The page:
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U.S. Southwest At Risk of Decades-Long ‘Megadroughts’ Due to Climate Change

Oct 10, 2016 04:28 AM EDT
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Southwestern states in the U.S. are at risk of severe long-term droughts driven by climate change.

According to a recent study published in Science Advances, there is a 99 percent chance that a "megadrought" lasting for decades could hit the southwest this century.

Researchers from Cornell University, the Lamont-Doherty Earth Observatory of Columbia University and the NASA Goddard Institute of Space Studies said that rising temperatures combined with decreased rainfall in the region will create droughts that could be worse than the American Dust Bowl--a decade-long drought and decline in agricultural production that happened during the 1930s and affected 100 million acres of land in Texas and Oklahoma, as well as adjacent states Kansas, Colorado and New Mexico. During this time, dust storms also swept the farmlands and spread dust to eastern states Chicago, New York and Washington.

According to the study, staying within the 2-degrees Celsius level of global warming--the upper-limit goal of the Paris agreement--could bring about a 30 to 60 percent chance of megadrought. At the level of 4 degrees Celsius, which is the rate the planet is currently going, megadroughts are certain to occur.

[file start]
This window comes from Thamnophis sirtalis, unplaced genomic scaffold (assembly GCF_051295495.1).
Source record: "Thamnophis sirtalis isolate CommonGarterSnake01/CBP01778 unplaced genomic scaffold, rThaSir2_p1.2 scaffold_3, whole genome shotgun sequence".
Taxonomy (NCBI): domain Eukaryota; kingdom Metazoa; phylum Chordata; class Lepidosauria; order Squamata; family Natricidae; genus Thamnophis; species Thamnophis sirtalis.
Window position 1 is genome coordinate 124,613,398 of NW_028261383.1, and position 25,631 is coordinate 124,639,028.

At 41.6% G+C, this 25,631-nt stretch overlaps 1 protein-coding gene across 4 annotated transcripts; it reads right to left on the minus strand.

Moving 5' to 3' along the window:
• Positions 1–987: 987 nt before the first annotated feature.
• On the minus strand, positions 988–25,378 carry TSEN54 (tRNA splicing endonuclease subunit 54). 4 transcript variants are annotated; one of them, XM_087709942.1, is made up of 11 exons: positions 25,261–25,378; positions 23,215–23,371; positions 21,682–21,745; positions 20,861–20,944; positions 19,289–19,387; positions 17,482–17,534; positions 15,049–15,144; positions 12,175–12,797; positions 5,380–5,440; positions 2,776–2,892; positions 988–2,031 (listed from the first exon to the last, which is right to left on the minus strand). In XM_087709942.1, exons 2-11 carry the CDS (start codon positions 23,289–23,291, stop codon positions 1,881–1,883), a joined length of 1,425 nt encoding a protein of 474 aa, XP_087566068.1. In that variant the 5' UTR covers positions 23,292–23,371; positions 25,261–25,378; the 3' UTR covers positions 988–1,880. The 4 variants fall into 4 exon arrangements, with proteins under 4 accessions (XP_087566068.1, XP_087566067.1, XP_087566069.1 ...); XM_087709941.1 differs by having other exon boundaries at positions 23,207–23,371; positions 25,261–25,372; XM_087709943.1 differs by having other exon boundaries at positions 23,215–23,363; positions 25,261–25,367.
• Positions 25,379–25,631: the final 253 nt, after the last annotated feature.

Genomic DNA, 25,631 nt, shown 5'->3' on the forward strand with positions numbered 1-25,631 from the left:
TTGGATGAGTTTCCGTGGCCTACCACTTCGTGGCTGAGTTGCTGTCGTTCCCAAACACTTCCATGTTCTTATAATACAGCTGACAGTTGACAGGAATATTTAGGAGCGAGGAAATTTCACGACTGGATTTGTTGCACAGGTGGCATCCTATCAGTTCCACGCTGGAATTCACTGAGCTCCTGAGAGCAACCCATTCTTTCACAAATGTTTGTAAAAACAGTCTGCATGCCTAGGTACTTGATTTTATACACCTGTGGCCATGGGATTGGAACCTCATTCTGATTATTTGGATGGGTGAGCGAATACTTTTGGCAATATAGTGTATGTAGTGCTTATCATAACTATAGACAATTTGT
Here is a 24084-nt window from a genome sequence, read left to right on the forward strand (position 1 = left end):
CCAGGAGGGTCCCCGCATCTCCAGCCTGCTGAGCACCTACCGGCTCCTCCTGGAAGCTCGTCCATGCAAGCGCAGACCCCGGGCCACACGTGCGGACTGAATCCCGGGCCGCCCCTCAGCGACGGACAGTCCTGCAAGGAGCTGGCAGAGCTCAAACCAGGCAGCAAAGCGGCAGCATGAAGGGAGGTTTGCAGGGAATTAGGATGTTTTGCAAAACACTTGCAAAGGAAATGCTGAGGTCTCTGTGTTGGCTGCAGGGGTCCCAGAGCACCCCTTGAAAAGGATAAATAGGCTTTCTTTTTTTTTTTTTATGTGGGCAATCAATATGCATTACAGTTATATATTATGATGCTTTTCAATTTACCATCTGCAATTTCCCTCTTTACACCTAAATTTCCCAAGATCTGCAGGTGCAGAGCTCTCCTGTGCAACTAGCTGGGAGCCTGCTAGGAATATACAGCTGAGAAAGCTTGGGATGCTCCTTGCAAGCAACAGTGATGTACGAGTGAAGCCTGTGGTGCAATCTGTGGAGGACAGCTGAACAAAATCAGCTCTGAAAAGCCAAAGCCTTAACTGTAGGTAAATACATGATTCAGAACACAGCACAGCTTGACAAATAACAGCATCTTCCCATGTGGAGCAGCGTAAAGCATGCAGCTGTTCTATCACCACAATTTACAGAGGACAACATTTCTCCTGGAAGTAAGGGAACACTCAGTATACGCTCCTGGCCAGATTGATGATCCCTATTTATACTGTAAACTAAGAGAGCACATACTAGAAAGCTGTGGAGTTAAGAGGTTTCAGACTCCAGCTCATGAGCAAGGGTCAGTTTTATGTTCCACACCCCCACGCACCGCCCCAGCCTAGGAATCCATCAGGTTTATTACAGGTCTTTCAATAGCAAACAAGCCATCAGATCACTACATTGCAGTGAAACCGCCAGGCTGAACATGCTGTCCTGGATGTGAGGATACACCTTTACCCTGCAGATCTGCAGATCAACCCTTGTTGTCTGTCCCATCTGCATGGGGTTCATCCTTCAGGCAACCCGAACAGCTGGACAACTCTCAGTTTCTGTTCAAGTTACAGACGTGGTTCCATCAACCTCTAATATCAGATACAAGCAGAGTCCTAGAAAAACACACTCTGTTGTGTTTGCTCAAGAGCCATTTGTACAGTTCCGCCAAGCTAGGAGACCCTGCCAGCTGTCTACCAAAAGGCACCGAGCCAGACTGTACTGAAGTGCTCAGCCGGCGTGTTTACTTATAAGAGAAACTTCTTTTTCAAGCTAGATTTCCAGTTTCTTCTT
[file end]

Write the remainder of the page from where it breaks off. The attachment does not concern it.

"Historically, megadroughts were extremely rare phenomena occurring only once or twice per millennium," the report said. "A megadrought occurring again in the Southwest in the coming decades would impose unprecedented stresses on water resources of the region, and recent studies have shown that they are far more likely to occur this century because of climate change compared to past centuries."

California alone is currently plagued by severe drought conditions. About 62 percent of the state is affected and it is already entering its sixth consecutive year of drought, with the lowest record of rain so far, EcoWatch reports. Under the 4-degree scenario of the study, California is 90 to 100 percent at risk of megadrought.

The researchers call for reduced demand, water efficiency, shifts to groundwater, and a further decrease in greenhouse gas emissions to solve the looming crisis.

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